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Yarmouth when the seamen said it blew great guns, but I had never
known the like of this, or anything approaching to it. We came to
Ipswich - very late, having had to fight every inch of ground since
we were ten miles out of London; and found a cluster of people in
the market-place, who had risen from their beds in the night,
fearful of falling chimneys. Some of these, congregating about the
inn-yard while we changed horses, told us of great sheets of lead
having been ripped off a high church-tower, and flung into a
by-street, which they then blocked up. Others had to tell of
country people, coming in from neighbouring villages, who had seen
great trees lying torn out of the earth, and whole ricks scattered
about the roads and fields. Still, there was no abatement in the
storm, but it blew harder.

As we struggled on, nearer and nearer to the sea, from which this
mighty wind was blowing dead on shore, its force became more and
more terrific. Long before we saw the sea, its spray was on our
lips, and showered salt rain upon us. The water was out, over
miles and miles of the flat country adjacent to Yarmouth; and every
sheet and puddle lashed its banks, and had its stress of little
breakers setting heavily towards us. When we came within sight of
the sea, the waves on the horizon, caught at intervals above the
rolling abyss, were like glimpses of another shore with towers and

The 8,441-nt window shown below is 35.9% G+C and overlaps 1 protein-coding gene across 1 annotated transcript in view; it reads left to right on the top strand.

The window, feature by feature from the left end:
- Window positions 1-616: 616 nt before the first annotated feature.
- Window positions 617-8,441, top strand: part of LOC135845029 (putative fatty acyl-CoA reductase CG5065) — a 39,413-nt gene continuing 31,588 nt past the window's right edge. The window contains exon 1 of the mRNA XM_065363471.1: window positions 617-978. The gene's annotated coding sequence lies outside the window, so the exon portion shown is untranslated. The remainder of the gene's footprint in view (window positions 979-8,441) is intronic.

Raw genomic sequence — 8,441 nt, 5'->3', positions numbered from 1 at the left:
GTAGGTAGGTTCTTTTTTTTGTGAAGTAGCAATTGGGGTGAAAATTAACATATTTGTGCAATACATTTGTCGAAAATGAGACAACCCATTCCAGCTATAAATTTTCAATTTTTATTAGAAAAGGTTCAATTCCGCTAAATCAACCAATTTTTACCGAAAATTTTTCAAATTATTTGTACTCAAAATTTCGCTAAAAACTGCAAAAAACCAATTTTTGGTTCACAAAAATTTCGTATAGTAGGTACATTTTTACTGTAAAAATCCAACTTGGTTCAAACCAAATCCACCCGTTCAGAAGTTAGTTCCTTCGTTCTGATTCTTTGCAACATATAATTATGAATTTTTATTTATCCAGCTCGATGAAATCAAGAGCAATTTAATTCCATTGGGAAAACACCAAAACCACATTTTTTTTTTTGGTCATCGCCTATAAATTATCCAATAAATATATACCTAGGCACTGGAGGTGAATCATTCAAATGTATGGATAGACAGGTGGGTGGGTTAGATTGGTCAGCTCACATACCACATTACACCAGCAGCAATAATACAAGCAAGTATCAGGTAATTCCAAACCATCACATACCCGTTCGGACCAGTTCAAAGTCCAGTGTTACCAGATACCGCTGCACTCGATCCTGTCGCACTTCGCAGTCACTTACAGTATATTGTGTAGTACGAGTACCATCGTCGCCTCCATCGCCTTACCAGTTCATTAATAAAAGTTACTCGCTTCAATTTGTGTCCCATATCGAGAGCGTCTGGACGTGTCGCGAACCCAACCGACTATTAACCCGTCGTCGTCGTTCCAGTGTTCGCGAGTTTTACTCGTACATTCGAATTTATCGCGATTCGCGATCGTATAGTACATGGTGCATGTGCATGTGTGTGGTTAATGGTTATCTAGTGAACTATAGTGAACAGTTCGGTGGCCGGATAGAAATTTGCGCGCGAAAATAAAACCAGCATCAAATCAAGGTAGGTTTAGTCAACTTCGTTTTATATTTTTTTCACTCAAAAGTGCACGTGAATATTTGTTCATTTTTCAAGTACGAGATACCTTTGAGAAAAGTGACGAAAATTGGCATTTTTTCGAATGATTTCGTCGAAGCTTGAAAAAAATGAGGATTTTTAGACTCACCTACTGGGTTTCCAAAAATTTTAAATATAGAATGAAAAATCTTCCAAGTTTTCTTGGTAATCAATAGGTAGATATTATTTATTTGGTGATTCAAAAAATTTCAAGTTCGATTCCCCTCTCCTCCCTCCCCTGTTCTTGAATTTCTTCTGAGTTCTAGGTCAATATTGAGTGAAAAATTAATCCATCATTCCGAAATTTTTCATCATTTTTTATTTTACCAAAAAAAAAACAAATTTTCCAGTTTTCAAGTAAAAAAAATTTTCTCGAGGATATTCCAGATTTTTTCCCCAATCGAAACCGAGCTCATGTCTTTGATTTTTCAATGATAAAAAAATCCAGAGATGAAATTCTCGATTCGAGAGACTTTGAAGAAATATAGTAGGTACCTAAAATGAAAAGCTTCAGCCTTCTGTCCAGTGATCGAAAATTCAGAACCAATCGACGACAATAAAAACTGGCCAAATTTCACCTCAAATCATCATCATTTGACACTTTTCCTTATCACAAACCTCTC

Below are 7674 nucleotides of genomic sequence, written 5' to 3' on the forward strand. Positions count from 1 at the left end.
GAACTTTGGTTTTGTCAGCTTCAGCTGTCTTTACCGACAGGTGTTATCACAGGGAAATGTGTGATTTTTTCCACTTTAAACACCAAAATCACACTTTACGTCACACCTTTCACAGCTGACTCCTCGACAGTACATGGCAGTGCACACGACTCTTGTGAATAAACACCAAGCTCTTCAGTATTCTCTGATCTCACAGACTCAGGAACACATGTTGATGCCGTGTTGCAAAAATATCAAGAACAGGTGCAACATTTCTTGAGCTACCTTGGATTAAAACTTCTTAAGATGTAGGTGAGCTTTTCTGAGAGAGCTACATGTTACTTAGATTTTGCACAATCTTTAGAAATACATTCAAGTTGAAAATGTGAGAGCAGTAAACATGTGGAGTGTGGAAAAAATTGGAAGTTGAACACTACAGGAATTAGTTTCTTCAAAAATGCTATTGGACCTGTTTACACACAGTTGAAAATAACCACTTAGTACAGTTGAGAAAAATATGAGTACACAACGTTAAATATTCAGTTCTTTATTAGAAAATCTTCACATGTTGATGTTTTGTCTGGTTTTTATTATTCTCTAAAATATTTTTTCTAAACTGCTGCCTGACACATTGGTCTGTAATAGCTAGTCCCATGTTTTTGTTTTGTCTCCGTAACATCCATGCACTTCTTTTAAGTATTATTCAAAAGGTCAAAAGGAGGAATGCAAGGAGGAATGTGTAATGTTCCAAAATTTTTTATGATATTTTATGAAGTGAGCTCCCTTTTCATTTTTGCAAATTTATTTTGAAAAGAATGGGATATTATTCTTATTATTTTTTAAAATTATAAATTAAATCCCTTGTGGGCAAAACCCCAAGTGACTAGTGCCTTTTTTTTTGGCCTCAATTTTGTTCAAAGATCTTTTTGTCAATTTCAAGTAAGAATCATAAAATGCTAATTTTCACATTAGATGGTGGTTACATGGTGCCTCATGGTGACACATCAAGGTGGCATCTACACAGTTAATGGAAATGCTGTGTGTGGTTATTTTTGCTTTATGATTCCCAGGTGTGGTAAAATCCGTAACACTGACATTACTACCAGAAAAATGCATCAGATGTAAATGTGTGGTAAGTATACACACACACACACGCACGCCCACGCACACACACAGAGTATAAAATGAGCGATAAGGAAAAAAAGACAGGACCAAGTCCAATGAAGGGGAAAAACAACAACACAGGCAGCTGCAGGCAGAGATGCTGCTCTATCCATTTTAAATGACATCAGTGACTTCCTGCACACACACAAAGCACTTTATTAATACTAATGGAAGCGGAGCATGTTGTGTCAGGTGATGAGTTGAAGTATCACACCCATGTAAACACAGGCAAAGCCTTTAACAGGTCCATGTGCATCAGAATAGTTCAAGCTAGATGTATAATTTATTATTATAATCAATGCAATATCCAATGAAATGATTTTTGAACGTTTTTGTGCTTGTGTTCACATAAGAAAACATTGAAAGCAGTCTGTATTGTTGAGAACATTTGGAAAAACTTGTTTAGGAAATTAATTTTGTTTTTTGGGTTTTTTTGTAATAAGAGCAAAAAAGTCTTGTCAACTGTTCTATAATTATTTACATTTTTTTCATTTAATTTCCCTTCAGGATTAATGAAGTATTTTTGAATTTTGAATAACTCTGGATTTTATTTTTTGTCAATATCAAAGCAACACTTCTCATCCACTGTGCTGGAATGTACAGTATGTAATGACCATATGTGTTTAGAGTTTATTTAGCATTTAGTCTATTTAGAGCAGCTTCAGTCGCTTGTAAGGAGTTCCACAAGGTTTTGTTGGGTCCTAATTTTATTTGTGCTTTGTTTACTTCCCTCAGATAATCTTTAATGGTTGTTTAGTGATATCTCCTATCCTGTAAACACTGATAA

buildings. When at last we got into the town, the people came out
to their doors, all aslant, and with streaming hair, making a
wonder of the mail that had come through such a night.

I put up at the old inn, and went down to look at the sea;
staggering along the street, which was strewn with sand and
seaweed, and with flying blotches of sea-foam; afraid of falling
slates and tiles; and holding by people I met, at angry corners.
Coming near the beach, I saw, not only the boatmen, but half the
people of the town, lurking behind buildings; some, now and then
braving the fury of the storm to look away to sea, and blown sheer
out of their course in trying to get zigzag back.

joining these groups, I found bewailing women whose husbands were
away in herring or oyster boats, which there was too much reason to
think might have foundered before they could run in anywhere for
safety. Grizzled old sailors were among the people, shaking their
heads, as they looked from water to sky, and muttering to one
another; ship-owners, excited and uneasy; children, huddling
together, and peering into older faces; even stout mariners,
disturbed and anxious, levelling their glasses at the sea from
behind places of shelter, as if they were surveying an enemy.
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